How do the concept of the Lead User and the concept of the Innovator’s Dilemma fit together?
The figure “Superposition of the Lead User and Innovator’s Dilemma Concepts” elaborates on the difference between these two concepts. What follows is a description of the figure.
The x-axis represents time and the y-axis represents the intensity of need for a solution to a problem. The idea here is that peoples’ needs constantly change. Before a need arises, there is zero intensity but as people change the intensity of the need gradually rises. However, not all people feel the need equally. There will be those who experience the need before others. This is represented by the parallel lines sloping upward. Both lines track a population’s intensity of need. These lines track the populations at the extremes of intensity but the intensity of need of the rest of the population would probably fall between these two lines. There is likely some kind of distribution of need that is represented in the diagram by a normal distribution curve.
Note the red dashed lined labeled the “Innovation Threshold”. One would expect that people would begin to look for ways to address their need (i.e. to look for a solution) when the intensity of need cross some hypothetical threshold. This is the concept of the Lead User, in other words a person who seeks to solve a problem they suffer from that others will soon suffer from. The first people to cross the threshold would be the people tracked by the top line. But we would also expect some time delay between the time that the first people cross the threshold and the time that a solution is actually found. So at some point Lead Users create a solution. On the graph, this is the point at the beginning of the line labeled “Incremental Innovation”.
Invariably what will happen after a Lead User invents a solution to the emerging need is an enterprising company will notice the Lead User innovation and begin to commercialize it. Commercializing means making the solution usable for the population whose intensity of need follows that of the Lead Users. By the time those users cross the Innovation Threshold, commercially available versions of the Lead User solutions are available. Instead of inventing solutions for themselves, these folks just buy the commercially available product or service (we use the term “offerings” to mean products and/or services).
Now we can introduce the part about the Innovator’s Dilemma. The seemingly successful management practice of improving a product so that it addresses customer pain point better and better has its limitations. On the upside, making a product more useful to people with the high need allows a manufacturer to claim a higher premium than the manufacturers of lesser products can claim. However, the population of high-need users is smaller than the population that suffers average need. So as the product gets better and better and more and more expensive, it becomes less and less useful to average users and low-need users. Companies that fail to recognize this issue continue improving their products along the incremental innovation curve at a rate that outpaces the needs of the market. This exposes incremental innovators to upstarts that can sell a product that addresses the needs of the low- and average-need users. Those upstarts don’t command as high of a margin but they make up for it on volume. Furthermore, upstarts naturally follow their own path of incremental innovation to improve their margins. Eventually the upstart is able to take over the entire spectrum of users (from low- to high- need), completely deserting the incumbent. The incumbent faced the Innovator’s Dilemma in having to choose between incrementally innovating to command higher margins from the high-end of the market and curbing innovation to focus on the needs of the mid-market.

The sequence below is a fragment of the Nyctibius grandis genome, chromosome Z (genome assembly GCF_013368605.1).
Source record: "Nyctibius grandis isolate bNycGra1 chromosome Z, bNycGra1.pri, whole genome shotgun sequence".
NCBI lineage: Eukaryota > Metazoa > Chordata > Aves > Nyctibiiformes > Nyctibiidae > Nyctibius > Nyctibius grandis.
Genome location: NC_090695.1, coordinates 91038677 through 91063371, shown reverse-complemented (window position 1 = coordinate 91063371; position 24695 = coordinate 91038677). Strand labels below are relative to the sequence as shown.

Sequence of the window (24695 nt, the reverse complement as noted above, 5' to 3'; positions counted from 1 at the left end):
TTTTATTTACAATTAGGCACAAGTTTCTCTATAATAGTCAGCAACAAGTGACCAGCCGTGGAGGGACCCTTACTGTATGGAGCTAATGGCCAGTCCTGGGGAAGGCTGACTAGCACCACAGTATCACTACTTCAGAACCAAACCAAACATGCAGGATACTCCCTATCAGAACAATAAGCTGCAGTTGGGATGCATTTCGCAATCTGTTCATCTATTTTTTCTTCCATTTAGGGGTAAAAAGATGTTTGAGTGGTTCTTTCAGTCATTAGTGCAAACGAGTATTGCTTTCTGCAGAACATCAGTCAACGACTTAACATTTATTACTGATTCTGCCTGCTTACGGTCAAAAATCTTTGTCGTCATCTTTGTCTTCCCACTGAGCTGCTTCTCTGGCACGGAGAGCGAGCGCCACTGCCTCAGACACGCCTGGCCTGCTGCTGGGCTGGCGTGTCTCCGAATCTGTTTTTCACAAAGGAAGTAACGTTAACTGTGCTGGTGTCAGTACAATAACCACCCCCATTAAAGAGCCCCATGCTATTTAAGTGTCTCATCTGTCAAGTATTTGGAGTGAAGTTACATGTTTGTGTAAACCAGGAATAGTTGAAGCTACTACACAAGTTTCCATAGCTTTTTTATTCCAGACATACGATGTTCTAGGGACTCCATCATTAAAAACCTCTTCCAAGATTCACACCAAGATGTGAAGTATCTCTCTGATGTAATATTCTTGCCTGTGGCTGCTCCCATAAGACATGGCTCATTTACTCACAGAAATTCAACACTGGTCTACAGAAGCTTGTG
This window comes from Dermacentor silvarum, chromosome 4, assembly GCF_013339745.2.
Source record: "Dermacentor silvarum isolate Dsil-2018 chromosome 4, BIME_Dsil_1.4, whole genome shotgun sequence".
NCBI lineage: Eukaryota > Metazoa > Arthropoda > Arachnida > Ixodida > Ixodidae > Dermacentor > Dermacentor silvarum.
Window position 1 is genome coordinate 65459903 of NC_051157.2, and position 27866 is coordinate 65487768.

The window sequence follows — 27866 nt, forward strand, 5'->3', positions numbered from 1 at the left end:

In summary, the Lead User concept and the Innovator’s Dilemma describe different aspects of the innovation process. The Lead user concept explains how innovations arise from people looking for solutions to emerging problems that end up becoming endemic to a broader set of people. The enterprising firms that notice these innovations and commercialize them profit from these innovations’ broad appeal. These firms continue improving the base innovation to address the ever-increasing needs of their market. Their rate of incremental innovation out-paces the needs of the market, however. They do this because of the potential to command higher margins from the high-end of the market. However their focus on the high-end exposes them to competition on the low-end. And once a low-end competitors enters, there’s no way for the incumbent to regroup because the changes required span the entire organization of the incumbent.